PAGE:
Goblins and Creepy Horses

Lone Mountain Moon

Lone Mountain Moon

Imagination is more important than knowledge. For knowledge is limited to all we now know and understand, while imagination embraces the entire world, and all there ever will be to know and understand. ~ Albert Einstein

One of my favorite things about writing is bringing the stories into visual art. I find this every bit as challenging as I do writing; in either case, the final product, while possibly beautiful, never matches my imagination. A fantasy novel is a spectacular source of imagery, and all the more interesting to create because it’s made up. The real world has some references, but it can also limit things. There’s a weird sort of comfort in having more stories and paintings in my heart than I’ll ever bring into focus.

Here are some recent creations, inspired by my latest novel Outpost, Book One in The Fylking.

Goblins of Wyrvith Forest

Goblins of Wyrvith Forest

Nasty, foul-mouthed, malevolent creatures, goblins. You would not want to cross their path, let alone offend them. Arcmael, the protagonist of Outpost, does both. He is a seer and a servant of the Fylking, immortal, unseen warlords who hold dominion over the realm. For love of a friend, Arcmael shatters his vows to his immortal masters. This puts him on the bad side of the Otherworld, where most beings revere the Fylking as gods. This includes goblins, who revere nothing.

Truss him up!
Drag him hither!
Bind his limbs!
Make him slither!

Poor Arcmael. The goblins capture him and he must make an even greater sacrifice to escape their palace. But I won’t spoil that.

Between the Worlds

Between the Worlds

Rose Moon

Rose Moon

A while back, I drew a series of images to accompany verses that appear in the Chronicles of Ealiron. This collection is called “The Solar Breath,” and one of the images is called “Rose Moon.” The accompanying verse goes like this:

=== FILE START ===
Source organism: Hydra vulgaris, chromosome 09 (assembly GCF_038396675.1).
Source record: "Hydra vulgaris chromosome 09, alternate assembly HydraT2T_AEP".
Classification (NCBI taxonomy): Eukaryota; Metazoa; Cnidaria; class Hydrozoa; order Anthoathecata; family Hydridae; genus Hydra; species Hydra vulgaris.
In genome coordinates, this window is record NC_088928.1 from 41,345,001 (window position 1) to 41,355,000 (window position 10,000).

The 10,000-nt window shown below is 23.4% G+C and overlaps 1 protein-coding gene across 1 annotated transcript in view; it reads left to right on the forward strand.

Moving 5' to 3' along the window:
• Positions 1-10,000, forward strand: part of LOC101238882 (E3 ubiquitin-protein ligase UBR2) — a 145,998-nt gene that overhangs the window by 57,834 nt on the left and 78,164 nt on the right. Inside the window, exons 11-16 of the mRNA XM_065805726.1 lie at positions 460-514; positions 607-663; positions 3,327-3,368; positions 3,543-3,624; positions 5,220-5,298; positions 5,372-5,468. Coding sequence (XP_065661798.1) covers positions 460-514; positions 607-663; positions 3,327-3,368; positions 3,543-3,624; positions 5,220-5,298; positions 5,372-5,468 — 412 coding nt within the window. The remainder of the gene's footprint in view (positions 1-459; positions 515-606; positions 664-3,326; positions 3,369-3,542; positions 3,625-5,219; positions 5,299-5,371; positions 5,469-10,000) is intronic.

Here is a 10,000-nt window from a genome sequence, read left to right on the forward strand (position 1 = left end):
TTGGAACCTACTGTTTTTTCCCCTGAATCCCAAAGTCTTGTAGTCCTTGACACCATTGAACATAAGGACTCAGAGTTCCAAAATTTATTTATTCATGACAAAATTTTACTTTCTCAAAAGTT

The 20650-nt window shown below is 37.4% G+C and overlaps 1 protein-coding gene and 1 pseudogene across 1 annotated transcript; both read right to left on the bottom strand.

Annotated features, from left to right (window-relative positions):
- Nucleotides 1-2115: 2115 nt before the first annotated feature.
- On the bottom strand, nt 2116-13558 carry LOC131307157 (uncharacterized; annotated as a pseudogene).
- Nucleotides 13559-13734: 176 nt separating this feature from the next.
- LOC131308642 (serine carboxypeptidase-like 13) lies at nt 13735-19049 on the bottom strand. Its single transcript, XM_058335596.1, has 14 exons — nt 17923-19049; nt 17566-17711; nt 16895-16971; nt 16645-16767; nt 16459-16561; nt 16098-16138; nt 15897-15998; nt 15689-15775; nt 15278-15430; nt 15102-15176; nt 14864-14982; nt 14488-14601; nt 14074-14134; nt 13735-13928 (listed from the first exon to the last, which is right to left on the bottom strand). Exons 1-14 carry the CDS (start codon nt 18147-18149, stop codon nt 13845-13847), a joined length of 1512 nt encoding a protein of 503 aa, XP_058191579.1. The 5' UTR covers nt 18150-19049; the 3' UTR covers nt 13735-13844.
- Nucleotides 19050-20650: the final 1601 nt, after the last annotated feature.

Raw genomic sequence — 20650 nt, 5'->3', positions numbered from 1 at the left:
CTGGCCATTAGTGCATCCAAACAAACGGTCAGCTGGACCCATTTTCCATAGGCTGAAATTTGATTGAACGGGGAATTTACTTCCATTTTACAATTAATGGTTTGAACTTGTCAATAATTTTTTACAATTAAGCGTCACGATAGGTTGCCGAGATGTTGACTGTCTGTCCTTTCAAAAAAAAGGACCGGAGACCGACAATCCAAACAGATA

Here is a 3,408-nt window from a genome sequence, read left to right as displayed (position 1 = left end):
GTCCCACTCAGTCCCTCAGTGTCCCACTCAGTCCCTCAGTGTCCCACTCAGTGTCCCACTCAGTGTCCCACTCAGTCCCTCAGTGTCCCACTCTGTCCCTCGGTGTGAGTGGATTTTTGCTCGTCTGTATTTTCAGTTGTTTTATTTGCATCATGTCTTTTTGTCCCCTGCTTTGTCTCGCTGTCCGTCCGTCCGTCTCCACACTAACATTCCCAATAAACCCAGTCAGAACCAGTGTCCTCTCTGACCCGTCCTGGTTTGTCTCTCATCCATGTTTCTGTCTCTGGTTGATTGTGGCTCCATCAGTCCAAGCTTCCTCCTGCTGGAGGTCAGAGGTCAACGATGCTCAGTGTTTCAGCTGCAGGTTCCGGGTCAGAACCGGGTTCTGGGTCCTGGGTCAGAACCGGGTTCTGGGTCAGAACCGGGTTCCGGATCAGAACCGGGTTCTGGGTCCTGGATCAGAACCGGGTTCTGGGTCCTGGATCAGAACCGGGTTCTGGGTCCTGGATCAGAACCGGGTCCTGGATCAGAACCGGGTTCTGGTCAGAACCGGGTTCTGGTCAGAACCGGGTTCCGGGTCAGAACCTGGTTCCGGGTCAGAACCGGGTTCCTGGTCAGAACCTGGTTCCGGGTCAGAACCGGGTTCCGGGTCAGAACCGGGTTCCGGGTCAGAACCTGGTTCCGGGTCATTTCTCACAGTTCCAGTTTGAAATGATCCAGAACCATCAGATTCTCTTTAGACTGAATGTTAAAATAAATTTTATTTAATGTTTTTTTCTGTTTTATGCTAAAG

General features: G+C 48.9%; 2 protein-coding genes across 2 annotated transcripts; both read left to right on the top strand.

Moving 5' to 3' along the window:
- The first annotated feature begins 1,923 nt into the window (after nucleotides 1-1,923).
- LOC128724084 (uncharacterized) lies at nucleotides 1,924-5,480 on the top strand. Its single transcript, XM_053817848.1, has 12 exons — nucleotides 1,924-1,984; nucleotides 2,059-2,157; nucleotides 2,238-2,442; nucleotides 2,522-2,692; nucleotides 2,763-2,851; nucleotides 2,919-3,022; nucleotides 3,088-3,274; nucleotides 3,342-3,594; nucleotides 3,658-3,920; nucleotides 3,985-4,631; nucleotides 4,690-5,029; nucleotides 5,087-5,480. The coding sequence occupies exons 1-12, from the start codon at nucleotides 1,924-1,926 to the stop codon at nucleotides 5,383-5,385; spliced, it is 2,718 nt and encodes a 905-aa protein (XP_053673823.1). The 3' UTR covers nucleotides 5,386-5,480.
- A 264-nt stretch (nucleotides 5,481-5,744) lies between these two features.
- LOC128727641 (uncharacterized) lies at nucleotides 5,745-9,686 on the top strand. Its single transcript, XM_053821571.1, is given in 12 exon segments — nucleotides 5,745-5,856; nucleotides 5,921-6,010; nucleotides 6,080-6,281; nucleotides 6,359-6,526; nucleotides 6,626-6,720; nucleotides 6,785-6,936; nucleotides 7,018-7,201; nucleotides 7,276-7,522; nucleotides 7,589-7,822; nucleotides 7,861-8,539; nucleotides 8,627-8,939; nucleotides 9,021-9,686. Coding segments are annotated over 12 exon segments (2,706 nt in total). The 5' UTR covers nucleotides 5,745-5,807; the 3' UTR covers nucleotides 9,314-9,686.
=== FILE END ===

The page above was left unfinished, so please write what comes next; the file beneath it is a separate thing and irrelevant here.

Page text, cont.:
Rose Moon loves the ancient oak
Strewn with chamomile and light
Tall white horses thundering
O’er meadowsweet and rue.

Recently, while contemplating nothing in particular, this image came to mind, particularly the creepy little horses. Otherworldly, in fact. Aha. I grabbed them, put them into the “Lone Mountain” painting, tricked it out in magical storms and mists, and I got “Between the Worlds.”

No end to the trouble I can get into.

Little Tree, by F.T. McKinstry

Outpost Cover ArtOutpost, Book One in The Fylking.

A race of immortal warriors who live by the sword.
A gate between the worlds.
Warriors, royals, seers and warlocks living in uneasy peace on one side of the Veil.
Until now.

© F.T. McKinstry 2015. All Rights Reserved.

Hemlock and Editing

Hemlock, by F.T. McKinstry

Hemlock

I recently came upon a series of amazing photos of animals camouflaged in their natural environments. They are very good at this. True to form, my cat Hemlock can vanish like a ghost when she’s of a mind.

So I just finished editing my latest novel. By “finished” I mean for the time being, because well, my publisher was waiting and I can only tinker with it for so long. Stephen King says it nicely: “To write is human, to edit is divine.” Yes, and I’m burnt. But while basking in the warm glow of having handed the beastie over to my editor, I had an interesting thought.

Mistakes hide in manuscripts in much the same way creatures camouflage themselves in the wilds. A missing or a wrong word is not as beautiful as Hemlock, of course. But I have to acknowledge how clever words are at hiding in seemingly harmless passages. It’s a testament to the power of the imagination that one can look at that egregious grammatical blunder sixty five times and not see it. Then suddenly, like magic, there it is sitting in the garden under the bushes.

They shapeshift too, you know. But that’s another story.

 
© F.T. McKinstry 2013. All Rights Reserved.